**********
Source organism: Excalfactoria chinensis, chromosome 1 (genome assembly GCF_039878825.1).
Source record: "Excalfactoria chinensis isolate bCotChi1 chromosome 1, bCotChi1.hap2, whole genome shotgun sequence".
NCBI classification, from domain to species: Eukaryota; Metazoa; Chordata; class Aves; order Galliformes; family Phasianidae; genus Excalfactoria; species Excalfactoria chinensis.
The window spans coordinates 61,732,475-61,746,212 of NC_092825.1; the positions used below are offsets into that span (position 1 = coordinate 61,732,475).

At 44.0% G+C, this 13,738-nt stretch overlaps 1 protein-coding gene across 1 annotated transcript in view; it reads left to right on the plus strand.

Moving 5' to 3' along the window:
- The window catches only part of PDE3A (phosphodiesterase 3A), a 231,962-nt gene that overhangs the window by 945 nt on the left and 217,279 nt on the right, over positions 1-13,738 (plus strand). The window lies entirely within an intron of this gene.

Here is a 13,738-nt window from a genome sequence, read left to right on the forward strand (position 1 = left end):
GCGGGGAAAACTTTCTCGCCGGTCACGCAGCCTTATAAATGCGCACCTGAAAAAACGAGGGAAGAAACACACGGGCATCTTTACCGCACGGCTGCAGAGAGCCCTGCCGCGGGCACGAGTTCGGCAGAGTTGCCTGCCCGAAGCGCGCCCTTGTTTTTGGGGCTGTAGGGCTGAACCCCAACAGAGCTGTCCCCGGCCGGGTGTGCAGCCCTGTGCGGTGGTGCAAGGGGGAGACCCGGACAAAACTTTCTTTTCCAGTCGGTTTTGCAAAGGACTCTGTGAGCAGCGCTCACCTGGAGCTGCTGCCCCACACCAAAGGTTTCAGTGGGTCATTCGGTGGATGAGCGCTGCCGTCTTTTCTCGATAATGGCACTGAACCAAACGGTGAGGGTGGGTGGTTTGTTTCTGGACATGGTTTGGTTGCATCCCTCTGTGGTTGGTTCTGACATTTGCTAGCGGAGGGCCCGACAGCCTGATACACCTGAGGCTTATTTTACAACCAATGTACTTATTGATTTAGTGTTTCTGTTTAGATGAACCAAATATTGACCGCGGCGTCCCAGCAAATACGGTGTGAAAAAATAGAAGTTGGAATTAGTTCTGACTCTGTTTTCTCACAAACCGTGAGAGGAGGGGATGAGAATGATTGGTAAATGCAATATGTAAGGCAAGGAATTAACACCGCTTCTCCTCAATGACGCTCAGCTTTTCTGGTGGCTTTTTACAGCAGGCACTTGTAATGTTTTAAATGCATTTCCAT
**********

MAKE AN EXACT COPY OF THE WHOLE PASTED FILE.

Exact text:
Source organism: Excalfactoria chinensis, chromosome 1 (genome assembly GCF_039878825.1).
Source record: "Excalfactoria chinensis isolate bCotChi1 chromosome 1, bCotChi1.hap2, whole genome shotgun sequence".
NCBI classification, from domain to species: Eukaryota; Metazoa; Chordata; class Aves; order Galliformes; family Phasianidae; genus Excalfactoria; species Excalfactoria chinensis.
The window spans coordinates 61,732,475-61,746,212 of NC_092825.1; the positions used below are offsets into that span (position 1 = coordinate 61,732,475).

At 44.0% G+C, this 13,738-nt stretch overlaps 1 protein-coding gene across 1 annotated transcript in view; it reads left to right on the plus strand.

Moving 5' to 3' along the window:
- The window catches only part of PDE3A (phosphodiesterase 3A), a 231,962-nt gene that overhangs the window by 945 nt on the left and 217,279 nt on the right, over positions 1-13,738 (plus strand). The window lies entirely within an intron of this gene.

Here is a 13,738-nt window from a genome sequence, read left to right on the forward strand (position 1 = left end):
GCGGGGAAAACTTTCTCGCCGGTCACGCAGCCTTATAAATGCGCACCTGAAAAAACGAGGGAAGAAACACACGGGCATCTTTACCGCACGGCTGCAGAGAGCCCTGCCGCGGGCACGAGTTCGGCAGAGTTGCCTGCCCGAAGCGCGCCCTTGTTTTTGGGGCTGTAGGGCTGAACCCCAACAGAGCTGTCCCCGGCCGGGTGTGCAGCCCTGTGCGGTGGTGCAAGGGGGAGACCCGGACAAAACTTTCTTTTCCAGTCGGTTTTGCAAAGGACTCTGTGAGCAGCGCTCACCTGGAGCTGCTGCCCCACACCAAAGGTTTCAGTGGGTCATTCGGTGGATGAGCGCTGCCGTCTTTTCTCGATAATGGCACTGAACCAAACGGTGAGGGTGGGTGGTTTGTTTCTGGACATGGTTTGGTTGCATCCCTCTGTGGTTGGTTCTGACATTTGCTAGCGGAGGGCCCGACAGCCTGATACACCTGAGGCTTATTTTACAACCAATGTACTTATTGATTTAGTGTTTCTGTTTAGATGAACCAAATATTGACCGCGGCGTCCCAGCAAATACGGTGTGAAAAAATAGAAGTTGGAATTAGTTCTGACTCTGTTTTCTCACAAACCGTGAGAGGAGGGGATGAGAATGATTGGTAAATGCAATATGTAAGGCAAGGAATTAACACCGCTTCTCCTCAATGACGCTCAGCTTTTCTGGTGGCTTTTTACAGCAGGCACTTGTAATGTTTTAAATGCATTTCCAT